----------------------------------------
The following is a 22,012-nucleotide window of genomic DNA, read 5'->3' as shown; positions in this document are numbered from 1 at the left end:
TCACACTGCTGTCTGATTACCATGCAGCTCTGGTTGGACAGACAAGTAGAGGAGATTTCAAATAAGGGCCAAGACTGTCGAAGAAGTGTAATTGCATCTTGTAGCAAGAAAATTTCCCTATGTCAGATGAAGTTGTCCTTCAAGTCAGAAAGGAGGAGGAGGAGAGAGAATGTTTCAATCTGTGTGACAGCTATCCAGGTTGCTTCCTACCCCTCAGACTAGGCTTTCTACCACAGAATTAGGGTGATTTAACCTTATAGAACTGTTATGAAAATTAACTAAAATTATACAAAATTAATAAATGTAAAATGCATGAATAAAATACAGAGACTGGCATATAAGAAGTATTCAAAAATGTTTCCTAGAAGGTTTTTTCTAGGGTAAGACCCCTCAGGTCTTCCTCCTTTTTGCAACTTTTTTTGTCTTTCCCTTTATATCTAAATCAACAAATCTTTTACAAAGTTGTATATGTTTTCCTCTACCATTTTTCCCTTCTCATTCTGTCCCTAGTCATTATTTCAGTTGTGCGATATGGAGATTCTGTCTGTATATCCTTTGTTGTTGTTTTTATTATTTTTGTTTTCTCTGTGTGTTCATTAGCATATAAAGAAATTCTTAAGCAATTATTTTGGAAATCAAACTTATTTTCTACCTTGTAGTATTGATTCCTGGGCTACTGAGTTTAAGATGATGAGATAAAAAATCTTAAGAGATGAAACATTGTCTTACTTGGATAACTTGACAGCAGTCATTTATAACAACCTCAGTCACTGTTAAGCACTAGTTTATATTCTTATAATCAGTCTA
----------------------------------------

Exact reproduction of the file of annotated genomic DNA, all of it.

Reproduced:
The following is a 22,012-nucleotide window of genomic DNA, read 5'->3' as shown; positions in this document are numbered from 1 at the left end:
TCACACTGCTGTCTGATTACCATGCAGCTCTGGTTGGACAGACAAGTAGAGGAGATTTCAAATAAGGGCCAAGACTGTCGAAGAAGTGTAATTGCATCTTGTAGCAAGAAAATTTCCCTATGTCAGATGAAGTTGTCCTTCAAGTCAGAAAGGAGGAGGAGGAGAGAGAATGTTTCAATCTGTGTGACAGCTATCCAGGTTGCTTCCTACCCCTCAGACTAGGCTTTCTACCACAGAATTAGGGTGATTTAACCTTATAGAACTGTTATGAAAATTAACTAAAATTATACAAAATTAATAAATGTAAAATGCATGAATAAAATACAGAGACTGGCATATAAGAAGTATTCAAAAATGTTTCCTAGAAGGTTTTTTCTAGGGTAAGACCCCTCAGGTCTTCCTCCTTTTTGCAACTTTTTTTGTCTTTCCCTTTATATCTAAATCAACAAATCTTTTACAAAGTTGTATATGTTTTCCTCTACCATTTTTCCCTTCTCATTCTGTCCCTAGTCATTATTTCAGTTGTGCGATATGGAGATTCTGTCTGTATATCCTTTGTTGTTGTTTTTATTATTTTTGTTTTCTCTGTGTGTTCATTAGCATATAAAGAAATTCTTAAGCAATTATTTTGGAAATCAAACTTATTTTCTACCTTGTAGTATTGATTCCTGGGCTACTGAGTTTAAGATGATGAGATAAAAAATCTTAAGAGATGAAACATTGTCTTACTTGGATAACTTGACAGCAGTCATTTATAACAACCTCAGTCACTGTTAAGCACTAGTTTATATTCTTATAATCAGTCTA